Courtesy The Bishop Otter Trust

William Gear (1915-1997), Black Figures, 1957, oil on canvas, purchased from the Artist 1964, © The Artist’s Estate,
Courtesy The Bishop Otter Trust

By various means, the Collection continued to grow and thanks to the insight of Shelia McCririck and Betty Murray today features work by some of the most important British artists of the twentieth century, such as Terry Frost (1915-2003), Patrick Heron (1920-1993), Peter Lanyon (1918-1964), William Scott (1913-1989) and Stanley Spencer (1891-1959).

William Scott RA (1913-1989) Harbour, 1950/51, oil on board, 57.2 x 99.1cms, © Estate of William Scott 2018, Courtesy of The Bishop Otter Trust

Student work also features in The Bishop Otter Trust Art Collection. Eileen Hunt (b.1950), for example, gave her painting Apples to the University at the end of her time as a student. She recalls –

"I was a student at Bishop Otter College from 1968-1972, with Art as my main subject.  At that time... the art works were displayed around the college and mainly in the oldest buildings.  They were used as a learning resource and inspiration to the art students in particular. Students were sometimes asked to donate a particular painting to the collection at the end of their course.  I was asked by Sheila McCririck and Sally Mather [Senior Lecturer in Art] to donate my painting ‘Apples’ at the end of my four years, which I was pleased to do."

Eileen Hunt (b.1950) Apples, 1972, oil on board, © the Artist, Courtesy The Bishop Otter Trust

The amalgamation of Bishop Otter College with Bognor Regis College to form the West Sussex Institute of Higher Education in 1977 caused uncertainty about the Collection’s status and how best to protect its future. The solution was for the Collection to stay on the Bishop Otter College site and in the possession of Bishop Otter College and its Residual Trustees. In 1979 an Agreement was constituted between the Trustees of the Bishop Otter Trust and the Institute Trustees. In this the Bishop Otter Trustees undertook to loan the Collection to the Institute Trustees, together with what might be added ‘and to continue to display it in a manner designed to enhance quality of life at the College…’.

The University of Chichester Art Collection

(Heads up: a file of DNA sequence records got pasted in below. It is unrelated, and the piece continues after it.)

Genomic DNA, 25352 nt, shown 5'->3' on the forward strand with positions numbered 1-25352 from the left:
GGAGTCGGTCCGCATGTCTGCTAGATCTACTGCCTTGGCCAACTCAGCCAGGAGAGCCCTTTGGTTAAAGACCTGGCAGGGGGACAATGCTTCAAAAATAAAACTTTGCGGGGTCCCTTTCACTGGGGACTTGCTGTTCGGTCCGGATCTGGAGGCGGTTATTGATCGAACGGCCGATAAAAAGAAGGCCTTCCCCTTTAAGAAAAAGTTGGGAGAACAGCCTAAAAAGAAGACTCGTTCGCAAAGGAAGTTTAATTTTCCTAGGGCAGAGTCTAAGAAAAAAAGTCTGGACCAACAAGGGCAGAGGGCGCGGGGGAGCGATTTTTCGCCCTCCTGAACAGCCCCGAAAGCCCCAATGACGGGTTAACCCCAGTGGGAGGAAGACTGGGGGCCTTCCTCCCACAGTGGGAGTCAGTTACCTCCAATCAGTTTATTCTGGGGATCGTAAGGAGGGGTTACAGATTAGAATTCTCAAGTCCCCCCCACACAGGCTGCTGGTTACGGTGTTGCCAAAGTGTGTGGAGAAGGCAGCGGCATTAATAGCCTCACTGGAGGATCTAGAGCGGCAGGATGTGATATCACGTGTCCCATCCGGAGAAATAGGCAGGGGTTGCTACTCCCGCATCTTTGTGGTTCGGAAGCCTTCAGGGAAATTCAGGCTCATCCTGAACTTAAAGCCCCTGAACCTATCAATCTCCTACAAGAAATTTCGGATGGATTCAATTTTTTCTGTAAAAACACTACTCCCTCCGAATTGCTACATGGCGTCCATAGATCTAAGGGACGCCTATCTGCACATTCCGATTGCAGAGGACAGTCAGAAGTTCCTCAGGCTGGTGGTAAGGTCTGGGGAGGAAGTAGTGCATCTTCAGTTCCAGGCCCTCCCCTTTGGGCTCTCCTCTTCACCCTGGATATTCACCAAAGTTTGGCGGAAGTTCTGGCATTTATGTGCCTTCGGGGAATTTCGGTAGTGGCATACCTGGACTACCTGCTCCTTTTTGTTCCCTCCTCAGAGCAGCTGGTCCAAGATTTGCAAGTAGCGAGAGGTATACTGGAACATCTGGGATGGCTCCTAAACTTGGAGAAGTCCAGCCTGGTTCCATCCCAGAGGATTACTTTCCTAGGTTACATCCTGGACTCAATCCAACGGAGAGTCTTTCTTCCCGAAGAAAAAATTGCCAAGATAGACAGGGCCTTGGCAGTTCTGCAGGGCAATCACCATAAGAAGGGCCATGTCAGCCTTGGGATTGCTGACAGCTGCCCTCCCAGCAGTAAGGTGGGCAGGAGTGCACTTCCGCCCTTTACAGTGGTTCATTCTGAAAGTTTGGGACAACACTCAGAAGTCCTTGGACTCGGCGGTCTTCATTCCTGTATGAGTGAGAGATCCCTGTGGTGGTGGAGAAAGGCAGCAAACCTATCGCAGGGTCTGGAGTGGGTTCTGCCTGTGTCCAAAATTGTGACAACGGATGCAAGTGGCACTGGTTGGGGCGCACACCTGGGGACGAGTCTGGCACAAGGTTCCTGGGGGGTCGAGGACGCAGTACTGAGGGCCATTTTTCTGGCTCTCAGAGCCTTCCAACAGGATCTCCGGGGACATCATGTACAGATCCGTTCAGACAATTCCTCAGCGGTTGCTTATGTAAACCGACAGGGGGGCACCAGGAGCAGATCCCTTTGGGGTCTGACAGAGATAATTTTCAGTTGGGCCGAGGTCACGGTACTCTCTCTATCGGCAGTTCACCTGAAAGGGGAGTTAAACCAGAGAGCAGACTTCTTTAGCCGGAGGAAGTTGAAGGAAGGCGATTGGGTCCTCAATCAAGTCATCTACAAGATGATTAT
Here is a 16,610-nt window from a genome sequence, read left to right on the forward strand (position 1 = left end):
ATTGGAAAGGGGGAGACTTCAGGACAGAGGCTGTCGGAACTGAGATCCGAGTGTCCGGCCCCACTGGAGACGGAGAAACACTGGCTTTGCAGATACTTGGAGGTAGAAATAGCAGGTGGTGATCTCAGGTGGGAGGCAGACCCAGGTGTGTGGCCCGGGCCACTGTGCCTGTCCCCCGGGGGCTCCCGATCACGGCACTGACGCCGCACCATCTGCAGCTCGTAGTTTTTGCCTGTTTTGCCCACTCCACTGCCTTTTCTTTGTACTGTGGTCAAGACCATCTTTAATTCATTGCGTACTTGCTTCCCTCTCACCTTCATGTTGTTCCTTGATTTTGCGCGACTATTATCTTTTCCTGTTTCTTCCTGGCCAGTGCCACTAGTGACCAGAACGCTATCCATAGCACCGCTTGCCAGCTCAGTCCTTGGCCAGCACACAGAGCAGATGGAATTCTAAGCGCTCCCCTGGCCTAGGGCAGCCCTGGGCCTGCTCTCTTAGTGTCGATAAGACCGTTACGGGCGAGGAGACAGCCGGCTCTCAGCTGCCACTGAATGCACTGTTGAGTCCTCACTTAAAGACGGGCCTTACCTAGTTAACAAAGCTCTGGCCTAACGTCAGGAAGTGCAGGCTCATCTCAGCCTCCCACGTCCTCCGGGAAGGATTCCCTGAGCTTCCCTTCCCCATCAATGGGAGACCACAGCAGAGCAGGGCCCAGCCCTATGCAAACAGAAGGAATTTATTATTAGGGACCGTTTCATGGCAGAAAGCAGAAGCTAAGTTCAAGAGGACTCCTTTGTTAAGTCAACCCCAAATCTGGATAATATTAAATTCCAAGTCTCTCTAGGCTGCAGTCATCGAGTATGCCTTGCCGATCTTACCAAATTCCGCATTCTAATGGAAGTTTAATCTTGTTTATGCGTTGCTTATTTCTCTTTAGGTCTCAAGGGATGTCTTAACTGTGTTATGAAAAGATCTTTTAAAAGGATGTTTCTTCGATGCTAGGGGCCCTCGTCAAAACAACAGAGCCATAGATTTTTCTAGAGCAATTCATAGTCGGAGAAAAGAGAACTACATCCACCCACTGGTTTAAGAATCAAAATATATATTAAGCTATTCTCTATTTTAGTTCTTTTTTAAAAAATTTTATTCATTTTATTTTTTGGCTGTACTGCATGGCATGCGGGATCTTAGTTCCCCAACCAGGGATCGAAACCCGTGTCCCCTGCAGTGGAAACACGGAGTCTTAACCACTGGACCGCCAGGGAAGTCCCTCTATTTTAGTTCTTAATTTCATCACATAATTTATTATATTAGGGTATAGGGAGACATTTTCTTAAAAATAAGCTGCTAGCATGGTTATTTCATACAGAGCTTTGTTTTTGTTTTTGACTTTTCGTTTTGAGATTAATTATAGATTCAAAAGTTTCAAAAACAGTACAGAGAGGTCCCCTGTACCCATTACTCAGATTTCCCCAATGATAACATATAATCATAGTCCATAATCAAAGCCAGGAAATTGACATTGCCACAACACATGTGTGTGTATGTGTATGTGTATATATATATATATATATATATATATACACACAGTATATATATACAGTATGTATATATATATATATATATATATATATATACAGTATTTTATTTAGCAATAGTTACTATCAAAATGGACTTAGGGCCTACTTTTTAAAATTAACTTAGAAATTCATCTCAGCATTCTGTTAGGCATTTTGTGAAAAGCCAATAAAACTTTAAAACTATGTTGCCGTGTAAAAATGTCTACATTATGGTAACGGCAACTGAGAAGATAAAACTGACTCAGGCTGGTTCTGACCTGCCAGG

The University of Chichester Art collection has developed since the late 1970s through the acquistion of staff and student work, commissions and external gifts or donations.

Over the years the University has been the recipient of a number of generous gifts and bequests, which have enabled our renowned art collections to evolve. New acquisitions are carefully selected with regard to the way in which they strengthen and develop the existing Collection. Many of the recent acquisitions are contemporary and by living artists, which adds a new dynamic to the Collection.

Katherine Jones, Tap, 2015, watercolour on paper, © The Artist, University of Chichester Art Collection, gift to the University 2017, on display in Gifted in University House, Bishop Otter Campus, University of Chichester

Gifted, the current display in University House, is not only a gesture of thanks to our recent donors but importantly builds on the beliefs and vision held by Sheila McCririck and Betty Murray to exhibit original works of art around the University campus.

Peter Hodgkinson (b.1965) The Murray Relief, 1993, limestone and bronze, University of Chichester Art Collection, on display in the Cloisters Courtyard at the Bishop Otter Campus, University Chichester. Commissioned in 1992 in honour of Elisabeth ‘Betty’ Murray

The Charles Wollaston Collection

In 1977, on his retirement after 27 years, Charles Wollaston (1914-1992) painter, printmaker, ceramicist and Head of Art at Bognor Regis College, bequeathed a collection of some 80 works of art, including his own, into the care of the College. In 1978 he established and endowed The Wollaston Award, which is presented annually to the most distinguished work in the Royal Academy Summer Exhibition. The majority of the Wollaston Collection is held at the Bognor Regis campus of the University of Chichester.

John Hitchens (b.1940) Woodland Coloured Depth, oil on canvas, © The Artist, The Charles Wollaston Collection

Charles Wollaston (1914-1992) Sussex Flood 1, 1964, watercolour, University of Chichester Art Collection